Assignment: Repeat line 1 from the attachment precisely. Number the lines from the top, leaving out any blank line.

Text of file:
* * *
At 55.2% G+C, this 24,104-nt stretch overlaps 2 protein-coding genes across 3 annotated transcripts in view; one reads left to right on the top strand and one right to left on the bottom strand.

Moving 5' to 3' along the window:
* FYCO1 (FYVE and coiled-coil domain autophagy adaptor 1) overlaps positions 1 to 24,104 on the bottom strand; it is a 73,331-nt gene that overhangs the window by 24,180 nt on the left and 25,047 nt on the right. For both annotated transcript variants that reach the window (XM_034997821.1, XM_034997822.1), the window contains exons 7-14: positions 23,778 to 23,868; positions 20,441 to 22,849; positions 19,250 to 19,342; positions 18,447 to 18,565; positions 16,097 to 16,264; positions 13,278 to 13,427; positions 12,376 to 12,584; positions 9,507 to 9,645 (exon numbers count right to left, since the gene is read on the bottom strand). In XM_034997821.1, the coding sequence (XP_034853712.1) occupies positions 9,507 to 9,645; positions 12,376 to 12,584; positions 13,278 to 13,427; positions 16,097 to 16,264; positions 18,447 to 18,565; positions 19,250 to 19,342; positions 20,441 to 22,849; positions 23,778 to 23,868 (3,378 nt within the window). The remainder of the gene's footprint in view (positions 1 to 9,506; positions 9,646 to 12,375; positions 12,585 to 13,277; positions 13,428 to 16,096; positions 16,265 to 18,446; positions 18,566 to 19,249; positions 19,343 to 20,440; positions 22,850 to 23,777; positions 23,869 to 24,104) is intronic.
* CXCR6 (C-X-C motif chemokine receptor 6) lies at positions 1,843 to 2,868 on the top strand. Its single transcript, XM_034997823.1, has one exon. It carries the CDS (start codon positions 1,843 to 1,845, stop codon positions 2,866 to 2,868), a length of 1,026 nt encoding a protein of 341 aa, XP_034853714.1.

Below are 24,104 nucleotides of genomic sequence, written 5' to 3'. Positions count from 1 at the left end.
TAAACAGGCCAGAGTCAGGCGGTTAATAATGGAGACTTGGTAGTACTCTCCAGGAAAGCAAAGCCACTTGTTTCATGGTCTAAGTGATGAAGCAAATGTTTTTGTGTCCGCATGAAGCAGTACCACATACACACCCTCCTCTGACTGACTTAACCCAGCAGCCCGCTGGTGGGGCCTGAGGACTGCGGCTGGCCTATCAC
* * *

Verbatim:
At 55.2% G+C, this 24,104-nt stretch overlaps 2 protein-coding genes across 3 annotated transcripts in view; one reads left to right on the top strand and one right to left on the bottom strand.